I’ve decided to emulate a couple of bloggers whom I know (Strawberry Singh and Wagner James Au), and I have set up my own Discord server, an online community especially for RyanSchultz.com readers!
The focus will be the same as the tagline of this blog states: news and views on social VR, virtual worlds, and the metaverse, as well as a more general discussion of virtual reality and augmented reality topics. And you’re invited to join us!
Here’s the invite link, or you can simply scroll down and look for the new Discord widget on the left-hand-side panel of my blog, located right under the search box and above my fancy new social media buttons:
If you are connecting via a smartphone or tablet instead of your computer desktop, just click the three-bars menu button in the upper-right hand corner, then scroll down until you see the Discord widget displayed.
I’m looking forward to seeing you online! We’ll have some very interesting discussions, I’m sure! As Adam Frisby told me tonight, my Discord promises to be the first cross-worlds server, a true melting-pot of citizens from the various metaverse platforms!
Please be sure to read the rules posted in the #rules channel, and feel free to ask me if you have any questions, or if you want to suggest a custom channel. Thanks!
I didn’t even realize he was upset with me until I started chatting with him today on his new Discord server, Hi-Fi Traders, which is set up much the same as his previous server, VRChat Traders: a forum where people seeking a custom avatar can connect with avatar designers, creators, and riggers. The services are quite popular, and some people likely make a good side or full-time income from custom avatar creation for paying customers.
And it would appear that I have now been banned from Hi-Fi Traders, and probably VRChat Traders, too. I was still on the Hi-Fi Traders Discord channel when I found myself suddenly kicked out.
Before I was unceremoniously booted off his server, I told Ghoster (twice) that I would gladly give him a guest blogger spot to post a detailed rebuttal of my original blogpost, but it would seem that throwing me out was the preferred approach. I still stand by my original blogpost, and the argument I am making today. Also, I am not singling out VRChat, either; I have also blogged about IP infringement on OpenSim-based virtual worlds, and what I have to say here applies to all metaverse platforms, not just VRChat.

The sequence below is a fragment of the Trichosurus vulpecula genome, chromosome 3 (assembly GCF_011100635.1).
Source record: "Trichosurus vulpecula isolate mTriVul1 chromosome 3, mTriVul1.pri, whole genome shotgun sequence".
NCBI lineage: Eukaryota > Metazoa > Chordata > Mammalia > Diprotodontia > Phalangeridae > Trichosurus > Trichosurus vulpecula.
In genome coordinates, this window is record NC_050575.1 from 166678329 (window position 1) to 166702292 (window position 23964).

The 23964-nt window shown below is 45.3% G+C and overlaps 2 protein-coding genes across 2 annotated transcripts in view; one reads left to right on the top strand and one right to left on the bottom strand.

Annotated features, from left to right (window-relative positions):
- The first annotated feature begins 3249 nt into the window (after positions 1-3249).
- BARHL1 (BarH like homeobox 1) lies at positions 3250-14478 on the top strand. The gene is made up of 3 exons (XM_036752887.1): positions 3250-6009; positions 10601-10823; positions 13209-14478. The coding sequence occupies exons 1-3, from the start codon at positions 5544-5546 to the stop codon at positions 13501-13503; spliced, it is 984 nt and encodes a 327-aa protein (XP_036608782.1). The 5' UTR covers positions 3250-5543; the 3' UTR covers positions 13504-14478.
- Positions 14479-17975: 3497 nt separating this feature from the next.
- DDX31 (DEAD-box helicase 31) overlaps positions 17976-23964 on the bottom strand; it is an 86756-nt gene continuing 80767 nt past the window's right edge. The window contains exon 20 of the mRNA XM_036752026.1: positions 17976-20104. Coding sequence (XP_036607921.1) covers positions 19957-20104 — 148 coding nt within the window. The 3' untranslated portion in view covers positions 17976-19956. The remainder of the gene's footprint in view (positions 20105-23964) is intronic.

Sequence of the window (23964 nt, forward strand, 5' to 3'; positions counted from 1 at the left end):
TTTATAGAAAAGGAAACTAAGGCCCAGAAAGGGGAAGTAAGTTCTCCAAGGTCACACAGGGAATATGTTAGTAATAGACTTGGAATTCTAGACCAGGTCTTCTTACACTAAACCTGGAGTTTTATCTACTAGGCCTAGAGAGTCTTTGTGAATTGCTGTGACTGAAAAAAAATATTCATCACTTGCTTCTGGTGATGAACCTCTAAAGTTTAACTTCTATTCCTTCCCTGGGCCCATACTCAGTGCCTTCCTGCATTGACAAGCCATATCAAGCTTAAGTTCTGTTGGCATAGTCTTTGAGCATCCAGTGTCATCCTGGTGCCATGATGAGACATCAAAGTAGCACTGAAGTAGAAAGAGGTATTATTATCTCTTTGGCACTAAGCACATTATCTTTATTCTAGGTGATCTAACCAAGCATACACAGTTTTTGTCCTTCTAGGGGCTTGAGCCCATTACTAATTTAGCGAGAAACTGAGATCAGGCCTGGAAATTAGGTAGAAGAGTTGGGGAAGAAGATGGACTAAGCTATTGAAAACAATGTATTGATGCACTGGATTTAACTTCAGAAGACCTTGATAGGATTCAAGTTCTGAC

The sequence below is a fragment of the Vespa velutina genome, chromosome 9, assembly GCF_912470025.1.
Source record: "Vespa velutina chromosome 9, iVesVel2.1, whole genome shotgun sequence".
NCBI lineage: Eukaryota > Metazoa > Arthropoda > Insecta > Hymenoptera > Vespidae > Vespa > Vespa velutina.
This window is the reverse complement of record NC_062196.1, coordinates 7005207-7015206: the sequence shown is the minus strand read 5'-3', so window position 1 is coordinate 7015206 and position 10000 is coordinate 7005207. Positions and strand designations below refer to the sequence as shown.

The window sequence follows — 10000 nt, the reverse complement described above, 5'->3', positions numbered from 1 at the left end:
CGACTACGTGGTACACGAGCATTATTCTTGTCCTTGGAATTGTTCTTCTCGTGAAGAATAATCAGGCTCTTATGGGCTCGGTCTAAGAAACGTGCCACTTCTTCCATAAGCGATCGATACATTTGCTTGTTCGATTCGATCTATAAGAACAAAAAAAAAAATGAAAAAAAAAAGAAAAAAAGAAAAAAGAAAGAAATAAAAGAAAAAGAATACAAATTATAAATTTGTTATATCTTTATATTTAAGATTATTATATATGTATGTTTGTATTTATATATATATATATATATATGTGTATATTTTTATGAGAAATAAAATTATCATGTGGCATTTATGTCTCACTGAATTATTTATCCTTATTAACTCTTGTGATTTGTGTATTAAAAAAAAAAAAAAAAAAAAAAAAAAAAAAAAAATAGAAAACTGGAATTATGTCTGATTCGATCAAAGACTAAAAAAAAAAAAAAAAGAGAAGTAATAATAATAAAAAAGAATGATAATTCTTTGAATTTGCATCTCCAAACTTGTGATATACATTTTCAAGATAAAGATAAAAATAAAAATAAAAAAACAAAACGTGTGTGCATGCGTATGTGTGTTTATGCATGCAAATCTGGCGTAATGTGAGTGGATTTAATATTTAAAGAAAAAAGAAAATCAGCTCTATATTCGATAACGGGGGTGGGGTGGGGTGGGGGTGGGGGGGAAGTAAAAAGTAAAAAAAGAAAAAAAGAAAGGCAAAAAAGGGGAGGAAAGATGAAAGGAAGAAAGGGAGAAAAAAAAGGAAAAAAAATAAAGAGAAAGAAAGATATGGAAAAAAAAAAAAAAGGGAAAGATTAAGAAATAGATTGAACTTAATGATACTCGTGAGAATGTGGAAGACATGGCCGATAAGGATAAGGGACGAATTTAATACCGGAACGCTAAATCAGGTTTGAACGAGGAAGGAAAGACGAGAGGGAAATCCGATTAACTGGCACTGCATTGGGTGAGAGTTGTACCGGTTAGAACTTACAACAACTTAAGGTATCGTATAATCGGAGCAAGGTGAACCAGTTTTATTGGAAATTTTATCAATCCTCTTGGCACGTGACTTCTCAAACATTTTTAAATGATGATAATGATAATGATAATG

All I have done is point out that people charging money for the creation of custom avatars, where they do not own the intellectual property, are operating on sketchy legal grounds. Ghoster told me today that the high number of concurrent users on VRChat makes it difficult to police this sort of thing. That’s true. But frankly, that’s not an excuse for clear-cut cases of copyright infringement.
Custom avatar creation is a sort of cottage industry, much like those peasants who did piecework on their weaving looms before the Industrial Revolution came along. That’s fine, and I fully and completely support that work. (Many people still make a living creating and selling content on Second Life after 15 years of operation, for example.)
Roger is a slender, white rabbit with large blue eyes, pink nose, a tuft of red hair who wears red overalls, yellow gloves, and a blue yellow polka dot bow tie. He is an amalgamation of various classic cartoon characters; taking Bugs Bunny’s cartoon rabbit form, Mickey’s gloves, and Goofy’s baggy pants. Animator Richard Williams described the process of creating him like an “American flag” with the red overalls, white fur and blue bow tie and American audiences would enjoy him subliminally.
But, if you make an exact copy of Mickey Mouse as a custom avatar for somebody and charge them money for it, don’t be surprised to find the Disney lawyers breathing down your neck (or, more likely, going after VRChat, High Fidelity, or whatever virtual world is hosting that avatar). Even worse, if you create a Mickey Mouse avatar modified in some X-rated way, you’re really skating on thin ice if someone reports you to Disney Inc. They don’t look kindly on that sort of thing.